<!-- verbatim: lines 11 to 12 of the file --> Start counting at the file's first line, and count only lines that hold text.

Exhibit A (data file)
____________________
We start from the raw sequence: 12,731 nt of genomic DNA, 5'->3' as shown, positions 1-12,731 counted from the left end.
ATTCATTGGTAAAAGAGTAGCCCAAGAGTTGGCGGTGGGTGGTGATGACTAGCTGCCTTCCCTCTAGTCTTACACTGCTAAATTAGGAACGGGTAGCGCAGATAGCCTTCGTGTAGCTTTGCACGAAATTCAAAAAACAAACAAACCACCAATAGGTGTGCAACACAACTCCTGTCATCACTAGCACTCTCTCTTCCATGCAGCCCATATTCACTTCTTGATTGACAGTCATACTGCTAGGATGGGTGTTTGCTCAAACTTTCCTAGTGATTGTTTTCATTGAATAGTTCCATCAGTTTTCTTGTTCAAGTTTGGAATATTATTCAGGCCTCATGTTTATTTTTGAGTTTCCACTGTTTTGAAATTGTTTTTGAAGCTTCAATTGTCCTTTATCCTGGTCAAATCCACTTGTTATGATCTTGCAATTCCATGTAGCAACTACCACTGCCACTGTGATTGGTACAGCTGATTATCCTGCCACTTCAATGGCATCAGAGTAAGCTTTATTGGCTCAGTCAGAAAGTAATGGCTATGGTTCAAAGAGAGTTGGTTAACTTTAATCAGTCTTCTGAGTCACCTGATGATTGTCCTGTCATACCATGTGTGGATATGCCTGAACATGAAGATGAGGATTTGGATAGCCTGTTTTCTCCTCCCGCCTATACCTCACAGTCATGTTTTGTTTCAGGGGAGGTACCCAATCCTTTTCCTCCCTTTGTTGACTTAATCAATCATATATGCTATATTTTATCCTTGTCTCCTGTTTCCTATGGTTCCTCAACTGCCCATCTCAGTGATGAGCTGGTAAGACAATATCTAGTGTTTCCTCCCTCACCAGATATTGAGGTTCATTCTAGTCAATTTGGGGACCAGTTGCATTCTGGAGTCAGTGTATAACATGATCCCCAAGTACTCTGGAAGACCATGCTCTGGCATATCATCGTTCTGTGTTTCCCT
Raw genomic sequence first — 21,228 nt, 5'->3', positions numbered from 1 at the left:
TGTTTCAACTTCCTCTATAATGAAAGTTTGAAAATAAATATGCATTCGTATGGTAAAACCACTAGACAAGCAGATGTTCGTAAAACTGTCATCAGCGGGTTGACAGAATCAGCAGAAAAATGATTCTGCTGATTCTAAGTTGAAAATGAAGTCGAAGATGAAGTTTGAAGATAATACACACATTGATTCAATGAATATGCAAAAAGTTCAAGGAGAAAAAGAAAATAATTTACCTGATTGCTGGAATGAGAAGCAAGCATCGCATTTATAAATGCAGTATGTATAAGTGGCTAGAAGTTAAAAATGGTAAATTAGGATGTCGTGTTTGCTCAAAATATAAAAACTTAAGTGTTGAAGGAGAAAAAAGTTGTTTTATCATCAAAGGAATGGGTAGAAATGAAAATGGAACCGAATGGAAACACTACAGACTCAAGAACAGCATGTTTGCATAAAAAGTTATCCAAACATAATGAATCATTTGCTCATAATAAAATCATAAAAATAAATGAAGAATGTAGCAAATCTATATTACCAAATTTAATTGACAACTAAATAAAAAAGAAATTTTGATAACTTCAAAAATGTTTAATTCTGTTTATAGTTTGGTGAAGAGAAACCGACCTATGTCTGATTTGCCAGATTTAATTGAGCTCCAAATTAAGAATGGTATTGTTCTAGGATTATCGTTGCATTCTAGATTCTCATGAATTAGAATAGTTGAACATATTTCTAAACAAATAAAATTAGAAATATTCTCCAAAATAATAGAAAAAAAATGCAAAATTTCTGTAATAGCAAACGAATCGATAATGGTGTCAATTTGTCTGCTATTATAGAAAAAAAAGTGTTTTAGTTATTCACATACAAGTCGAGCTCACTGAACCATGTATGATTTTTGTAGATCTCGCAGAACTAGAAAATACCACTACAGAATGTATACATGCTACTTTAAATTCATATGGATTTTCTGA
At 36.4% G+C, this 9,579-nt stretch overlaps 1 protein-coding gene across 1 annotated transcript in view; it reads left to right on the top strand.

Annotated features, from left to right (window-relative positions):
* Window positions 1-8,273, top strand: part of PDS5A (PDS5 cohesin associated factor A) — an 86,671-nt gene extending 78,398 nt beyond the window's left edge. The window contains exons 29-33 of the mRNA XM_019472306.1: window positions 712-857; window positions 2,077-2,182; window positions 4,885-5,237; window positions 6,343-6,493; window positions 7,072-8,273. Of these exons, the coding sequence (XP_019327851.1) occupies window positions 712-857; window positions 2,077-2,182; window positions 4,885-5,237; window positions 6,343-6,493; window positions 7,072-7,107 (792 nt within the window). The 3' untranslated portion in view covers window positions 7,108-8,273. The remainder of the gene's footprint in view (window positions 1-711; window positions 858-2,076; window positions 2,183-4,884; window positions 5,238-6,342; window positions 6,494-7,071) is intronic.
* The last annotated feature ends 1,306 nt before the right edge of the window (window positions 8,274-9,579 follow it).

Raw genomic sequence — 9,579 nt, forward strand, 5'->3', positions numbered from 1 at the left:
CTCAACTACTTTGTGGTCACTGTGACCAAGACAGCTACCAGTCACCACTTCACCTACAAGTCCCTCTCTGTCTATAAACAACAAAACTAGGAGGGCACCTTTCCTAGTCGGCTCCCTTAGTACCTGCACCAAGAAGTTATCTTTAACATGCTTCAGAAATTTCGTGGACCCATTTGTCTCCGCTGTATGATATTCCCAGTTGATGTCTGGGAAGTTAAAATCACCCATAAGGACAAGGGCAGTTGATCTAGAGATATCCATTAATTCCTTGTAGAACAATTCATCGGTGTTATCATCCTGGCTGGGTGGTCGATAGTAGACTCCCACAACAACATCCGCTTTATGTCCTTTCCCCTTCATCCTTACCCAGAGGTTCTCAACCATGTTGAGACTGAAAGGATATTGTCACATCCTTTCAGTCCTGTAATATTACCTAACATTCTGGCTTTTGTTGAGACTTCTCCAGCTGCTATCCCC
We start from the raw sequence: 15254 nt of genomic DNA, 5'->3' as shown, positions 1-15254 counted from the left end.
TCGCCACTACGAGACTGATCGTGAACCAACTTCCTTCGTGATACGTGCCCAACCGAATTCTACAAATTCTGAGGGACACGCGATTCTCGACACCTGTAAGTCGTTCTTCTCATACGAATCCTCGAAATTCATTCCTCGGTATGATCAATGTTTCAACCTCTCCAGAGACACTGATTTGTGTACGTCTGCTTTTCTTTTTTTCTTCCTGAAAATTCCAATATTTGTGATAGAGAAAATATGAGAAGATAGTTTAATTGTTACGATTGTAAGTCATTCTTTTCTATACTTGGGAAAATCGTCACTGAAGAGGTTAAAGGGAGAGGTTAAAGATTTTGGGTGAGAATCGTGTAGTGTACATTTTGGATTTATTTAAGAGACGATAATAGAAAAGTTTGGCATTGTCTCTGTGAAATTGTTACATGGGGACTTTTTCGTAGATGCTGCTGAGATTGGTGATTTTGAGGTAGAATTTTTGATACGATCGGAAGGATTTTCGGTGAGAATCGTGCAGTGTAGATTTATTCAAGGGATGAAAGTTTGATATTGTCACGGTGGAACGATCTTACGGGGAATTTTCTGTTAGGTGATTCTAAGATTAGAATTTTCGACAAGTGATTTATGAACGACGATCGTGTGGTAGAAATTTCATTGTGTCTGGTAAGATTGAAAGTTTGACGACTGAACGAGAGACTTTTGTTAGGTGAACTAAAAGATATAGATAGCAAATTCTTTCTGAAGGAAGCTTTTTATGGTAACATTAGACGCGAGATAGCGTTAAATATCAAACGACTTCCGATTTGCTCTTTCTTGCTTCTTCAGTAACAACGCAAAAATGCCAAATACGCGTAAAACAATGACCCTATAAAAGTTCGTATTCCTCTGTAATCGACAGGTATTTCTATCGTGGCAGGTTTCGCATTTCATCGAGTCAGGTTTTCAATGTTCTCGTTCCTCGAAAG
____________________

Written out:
We start from the raw sequence: 15254 nt of genomic DNA, 5'->3' as shown, positions 1-15254 counted from the left end.
TCGCCACTACGAGACTGATCGTGAACCAACTTCCTTCGTGATACGTGCCCAACCGAATTCTACAAATTCTGAGGGACACGCGATTCTCGACACCTGTAAGTCGTTCTTCTCATACGAATCCTCGAAATTCATTCCTCGGTATGATCAATGTTTCAACCTCTCCAGAGACACTGATTTGTGTACGTCTGCTTTTCTTTTTTTCTTCCTGAAAATTCCAATATTTGTGATAGAGAAAATATGAGAAGATAGTTTAATTGTTACGATTGTAAGTCATTCTTTTCTATACTTGGGAAAATCGTCACTGAAGAGGTTAAAGGGAGAGGTTAAAGATTTTGGGTGAGAATCGTGTAGTGTACATTTTGGATTTATTTAAGAGACGATAATAGAAAAGTTTGGCATTGTCTCTGTGAAATTGTTACATGGGGACTTTTTCGTAGATGCTGCTGAGATTGGTGATTTTGAGGTAGAATTTTTGATACGATCGGAAGGATTTTCGGTGAGAATCGTGCAGTGTAGATTTATTCAAGGGATGAAAGTTTGATATTGTCACGGTGGAACGATCTTACGGGGAATTTTCTGTTAGGTGATTCTAAGATTAGAATTTTCGACAAGTGATTTATGAACGACGATCGTGTGGTAGAAATTTCATTGTGTCTGGTAAGATTGAAAGTTTGACGACTGAACGAGAGACTTTTGTTAGGTGAACTAAAAGATATAGATAGCAAATTCTTTCTGAAGGAAGCTTTTTATGGTAACATTAGACGCGAGATAGCGTTAAATATCAAACGACTTCCGATTTGCTCTTTCTTGCTTCTTCAGTAACAACGCAAAAATGCCAAATACGCGTAAAACAATGACCCTATAAAAGTTCGTATTCCTCTGTAATCGACAGGTATTTCTATCGTGGCAGGTTTCGCATTTCATCGAGTCAGGTTTTCAATGTTCTCGTTCCTCGAAAG